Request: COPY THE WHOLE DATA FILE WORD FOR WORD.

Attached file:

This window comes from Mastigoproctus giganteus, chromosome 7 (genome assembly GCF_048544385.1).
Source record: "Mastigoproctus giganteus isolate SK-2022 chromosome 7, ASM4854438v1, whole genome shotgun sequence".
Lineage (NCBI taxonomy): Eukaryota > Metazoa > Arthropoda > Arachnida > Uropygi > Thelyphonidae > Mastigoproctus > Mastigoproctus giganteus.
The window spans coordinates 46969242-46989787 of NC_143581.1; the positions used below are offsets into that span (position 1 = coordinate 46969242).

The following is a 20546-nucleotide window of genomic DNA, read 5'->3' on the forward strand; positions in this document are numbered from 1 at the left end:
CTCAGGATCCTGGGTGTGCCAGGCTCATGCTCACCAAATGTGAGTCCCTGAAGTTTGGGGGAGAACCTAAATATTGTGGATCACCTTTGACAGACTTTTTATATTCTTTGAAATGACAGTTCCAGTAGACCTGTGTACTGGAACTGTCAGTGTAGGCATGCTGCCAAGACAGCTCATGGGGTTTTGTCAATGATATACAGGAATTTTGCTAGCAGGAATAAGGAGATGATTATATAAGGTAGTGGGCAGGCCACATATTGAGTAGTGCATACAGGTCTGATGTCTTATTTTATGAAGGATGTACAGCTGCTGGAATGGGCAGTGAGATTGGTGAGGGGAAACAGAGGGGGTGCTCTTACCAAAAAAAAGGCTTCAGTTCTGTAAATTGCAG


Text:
This window comes from Mastigoproctus giganteus, chromosome 7 (genome assembly GCF_048544385.1).
Source record: "Mastigoproctus giganteus isolate SK-2022 chromosome 7, ASM4854438v1, whole genome shotgun sequence".
Lineage (NCBI taxonomy): Eukaryota > Metazoa > Arthropoda > Arachnida > Uropygi > Thelyphonidae > Mastigoproctus > Mastigoproctus giganteus.
The window spans coordinates 46969242-46989787 of NC_143581.1; the positions used below are offsets into that span (position 1 = coordinate 46969242).

The following is a 20546-nucleotide window of genomic DNA, read 5'->3' on the forward strand; positions in this document are numbered from 1 at the left end:
CTCAGGATCCTGGGTGTGCCAGGCTCATGCTCACCAAATGTGAGTCCCTGAAGTTTGGGGGAGAACCTAAATATTGTGGATCACCTTTGACAGACTTTTTATATTCTTTGAAATGACAGTTCCAGTAGACCTGTGTACTGGAACTGTCAGTGTAGGCATGCTGCCAAGACAGCTCATGGGGTTTTGTCAATGATATACAGGAATTTTGCTAGCAGGAATAAGGAGATGATTATATAAGGTAGTGGGCAGGCCACATATTGAGTAGTGCATACAGGTCTGATGTCTTATTTTATGAAGGATGTACAGCTGCTGGAATGGGCAGTGAGATTGGTGAGGGGAAACAGAGGGGGTGCTCTTACCAAAAAAAAGGCTTCAGTTCTGTAAATTGCAG